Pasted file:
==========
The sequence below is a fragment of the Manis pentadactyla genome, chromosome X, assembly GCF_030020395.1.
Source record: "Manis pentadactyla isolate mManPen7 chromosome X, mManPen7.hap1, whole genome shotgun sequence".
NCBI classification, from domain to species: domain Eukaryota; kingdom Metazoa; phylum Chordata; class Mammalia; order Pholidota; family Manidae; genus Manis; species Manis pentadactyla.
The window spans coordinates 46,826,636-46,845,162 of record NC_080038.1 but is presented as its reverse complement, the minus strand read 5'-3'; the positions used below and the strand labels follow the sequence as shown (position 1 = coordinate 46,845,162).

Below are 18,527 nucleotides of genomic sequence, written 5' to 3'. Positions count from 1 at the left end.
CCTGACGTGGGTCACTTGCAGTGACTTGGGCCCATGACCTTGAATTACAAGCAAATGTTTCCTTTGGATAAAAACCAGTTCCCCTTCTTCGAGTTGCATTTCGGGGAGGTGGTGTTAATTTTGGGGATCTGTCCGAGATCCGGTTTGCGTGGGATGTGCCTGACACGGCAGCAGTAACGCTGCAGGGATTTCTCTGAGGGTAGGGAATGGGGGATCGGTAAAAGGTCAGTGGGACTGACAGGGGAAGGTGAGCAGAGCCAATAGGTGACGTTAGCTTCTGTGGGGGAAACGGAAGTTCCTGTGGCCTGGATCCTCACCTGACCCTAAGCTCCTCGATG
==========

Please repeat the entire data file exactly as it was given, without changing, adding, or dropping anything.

The sequence below is a fragment of the Manis pentadactyla genome, chromosome X, assembly GCF_030020395.1.
Source record: "Manis pentadactyla isolate mManPen7 chromosome X, mManPen7.hap1, whole genome shotgun sequence".
NCBI classification, from domain to species: domain Eukaryota; kingdom Metazoa; phylum Chordata; class Mammalia; order Pholidota; family Manidae; genus Manis; species Manis pentadactyla.
The window spans coordinates 46,826,636-46,845,162 of record NC_080038.1 but is presented as its reverse complement, the minus strand read 5'-3'; the positions used below and the strand labels follow the sequence as shown (position 1 = coordinate 46,845,162).

Below are 18,527 nucleotides of genomic sequence, written 5' to 3'. Positions count from 1 at the left end.
CCTGACGTGGGTCACTTGCAGTGACTTGGGCCCATGACCTTGAATTACAAGCAAATGTTTCCTTTGGATAAAAACCAGTTCCCCTTCTTCGAGTTGCATTTCGGGGAGGTGGTGTTAATTTTGGGGATCTGTCCGAGATCCGGTTTGCGTGGGATGTGCCTGACACGGCAGCAGTAACGCTGCAGGGATTTCTCTGAGGGTAGGGAATGGGGGATCGGTAAAAGGTCAGTGGGACTGACAGGGGAAGGTGAGCAGAGCCAATAGGTGACGTTAGCTTCTGTGGGGGAAACGGAAGTTCCTGTGGCCTGGATCCTCACCTGACCCTAAGCTCCTCGATG